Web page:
Mastering React Functional Components with Recompose

Ilya Suzdalnitski
Aug 13, 2018 · 6 min read

Disclaimer: this is not an introduction to React, and some familiarity with React is required. For an introduction to React, check my other article: React.js: a better introduction to the most powerful UI library ever created.

Over the years I came to a realization that the only proper way to develop high-quality React applications is by writing stateless functional components.

In this article, I will give a brief introduction of functional components, and of higher-order components. After that, we’ll dive right in into refactoring a bloated React component into a clean and elegant solution consisting of multiple composable higher-order components.

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Photo by Dean Pugh on Unsplash

Introduction to Functional Components

First of all let’s take a look at a very simple class component

And now let’s rewrite the same component as a functional component:

As you can see, the functional component is much cleaner, shorter, and is easier to read. There’s also no need for the this keyword.

Some other benefits:

  • Easy to reason about - functional components are pure functions, which means that they will always produce the same output for the same input. Given name Ilya, the above component will render <h1>Hi, Ilya</h1>, no matter what.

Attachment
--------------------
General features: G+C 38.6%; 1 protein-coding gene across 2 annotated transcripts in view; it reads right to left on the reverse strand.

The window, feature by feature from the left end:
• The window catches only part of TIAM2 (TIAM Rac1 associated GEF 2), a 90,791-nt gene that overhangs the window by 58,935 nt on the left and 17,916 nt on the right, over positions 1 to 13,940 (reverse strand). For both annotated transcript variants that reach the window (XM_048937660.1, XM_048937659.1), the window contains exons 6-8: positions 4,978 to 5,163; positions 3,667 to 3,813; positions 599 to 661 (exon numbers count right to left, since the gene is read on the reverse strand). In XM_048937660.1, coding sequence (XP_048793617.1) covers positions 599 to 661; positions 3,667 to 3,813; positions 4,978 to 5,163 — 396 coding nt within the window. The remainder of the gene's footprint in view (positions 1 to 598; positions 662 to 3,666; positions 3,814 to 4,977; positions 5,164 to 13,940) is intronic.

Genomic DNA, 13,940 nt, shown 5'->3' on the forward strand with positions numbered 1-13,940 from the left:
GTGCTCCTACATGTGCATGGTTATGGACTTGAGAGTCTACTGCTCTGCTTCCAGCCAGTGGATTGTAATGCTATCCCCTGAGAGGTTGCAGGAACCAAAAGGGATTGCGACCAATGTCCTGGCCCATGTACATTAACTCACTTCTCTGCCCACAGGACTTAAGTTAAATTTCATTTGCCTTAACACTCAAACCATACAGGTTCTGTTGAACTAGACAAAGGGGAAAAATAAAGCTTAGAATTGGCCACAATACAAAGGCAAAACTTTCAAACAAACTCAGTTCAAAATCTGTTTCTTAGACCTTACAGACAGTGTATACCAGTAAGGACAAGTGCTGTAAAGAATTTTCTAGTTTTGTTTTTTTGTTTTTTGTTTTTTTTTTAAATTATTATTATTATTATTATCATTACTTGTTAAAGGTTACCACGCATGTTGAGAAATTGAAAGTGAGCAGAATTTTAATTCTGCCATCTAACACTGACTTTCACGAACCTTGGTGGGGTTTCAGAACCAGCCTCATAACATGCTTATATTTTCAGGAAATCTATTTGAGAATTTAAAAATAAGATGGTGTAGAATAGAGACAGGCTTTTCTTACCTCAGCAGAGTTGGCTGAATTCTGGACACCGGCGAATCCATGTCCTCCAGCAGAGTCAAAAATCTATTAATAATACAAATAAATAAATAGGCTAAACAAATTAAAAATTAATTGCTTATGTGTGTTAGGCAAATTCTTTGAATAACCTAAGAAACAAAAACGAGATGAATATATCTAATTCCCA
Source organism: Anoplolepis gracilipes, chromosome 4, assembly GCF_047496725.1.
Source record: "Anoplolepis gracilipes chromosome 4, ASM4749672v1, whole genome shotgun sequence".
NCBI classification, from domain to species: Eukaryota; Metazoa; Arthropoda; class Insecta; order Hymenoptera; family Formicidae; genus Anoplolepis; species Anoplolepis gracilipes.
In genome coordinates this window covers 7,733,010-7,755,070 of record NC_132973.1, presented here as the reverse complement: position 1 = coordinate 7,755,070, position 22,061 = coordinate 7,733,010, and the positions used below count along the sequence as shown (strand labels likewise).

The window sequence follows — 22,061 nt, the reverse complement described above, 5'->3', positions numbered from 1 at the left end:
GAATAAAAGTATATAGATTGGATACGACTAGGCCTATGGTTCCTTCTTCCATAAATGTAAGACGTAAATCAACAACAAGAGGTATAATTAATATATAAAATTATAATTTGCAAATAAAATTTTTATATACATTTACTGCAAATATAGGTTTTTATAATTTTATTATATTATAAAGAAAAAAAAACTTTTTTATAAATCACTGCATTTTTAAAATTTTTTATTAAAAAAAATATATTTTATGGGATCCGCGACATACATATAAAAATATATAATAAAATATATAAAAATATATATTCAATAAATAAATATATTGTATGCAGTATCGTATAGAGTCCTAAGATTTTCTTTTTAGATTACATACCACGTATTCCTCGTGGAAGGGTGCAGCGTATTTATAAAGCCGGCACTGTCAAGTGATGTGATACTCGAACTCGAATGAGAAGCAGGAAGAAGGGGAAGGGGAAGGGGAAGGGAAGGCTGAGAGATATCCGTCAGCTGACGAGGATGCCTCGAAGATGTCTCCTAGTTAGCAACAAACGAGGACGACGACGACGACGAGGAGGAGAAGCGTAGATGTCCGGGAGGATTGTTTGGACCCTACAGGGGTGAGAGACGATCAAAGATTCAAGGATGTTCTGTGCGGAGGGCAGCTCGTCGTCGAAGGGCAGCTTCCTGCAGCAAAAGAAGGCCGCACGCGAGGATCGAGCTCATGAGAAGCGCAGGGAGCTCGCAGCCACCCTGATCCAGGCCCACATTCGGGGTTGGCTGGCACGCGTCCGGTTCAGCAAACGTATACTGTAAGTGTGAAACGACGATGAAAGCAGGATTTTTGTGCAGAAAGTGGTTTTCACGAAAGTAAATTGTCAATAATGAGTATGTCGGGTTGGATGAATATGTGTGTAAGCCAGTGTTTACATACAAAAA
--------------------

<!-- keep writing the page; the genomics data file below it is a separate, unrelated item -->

• Easy to test - since functional components are pure functions, it is very easy to run assertions against them: given some props, expect it to render the following markup.
  • Help prevent abuse of component state, favoring props instead.
  • Encourage reusable and modular code.
  • Discourage huge, over-complicated “god” components that have too many responsibilities.
  • Composable - behavior can be added as needed with a higher-order component.

If your component has no methods other than the render() method, then there’s really no reason to use class components.

Higher Order Components

Applying a HOC to a component will enhance the existing component with new features. This is usually done by adding new props that will get passed down to your component. In the case of Redux’s connect your component will get new props that got mapped with mapStateToProps and mapDispatchToProps functions.

We often need to interact with localStorage, however, interacting with localStorage directly inside of a component is wrong because it is a side effect. In idiomatic React, the components should have no side effects. The following simple higher-order component will add three new props to the wrapped component, and will enable it to interact with localStorage.

Then we would simply apply it in the following way: withLocalStorage(MyComponent)

A Messy Class Component

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Photo by freestocks.org on Unsplash

Let me introduce you to the component we’ll be working with. It is a simple sign up form consisting of three fields with some basic form validation.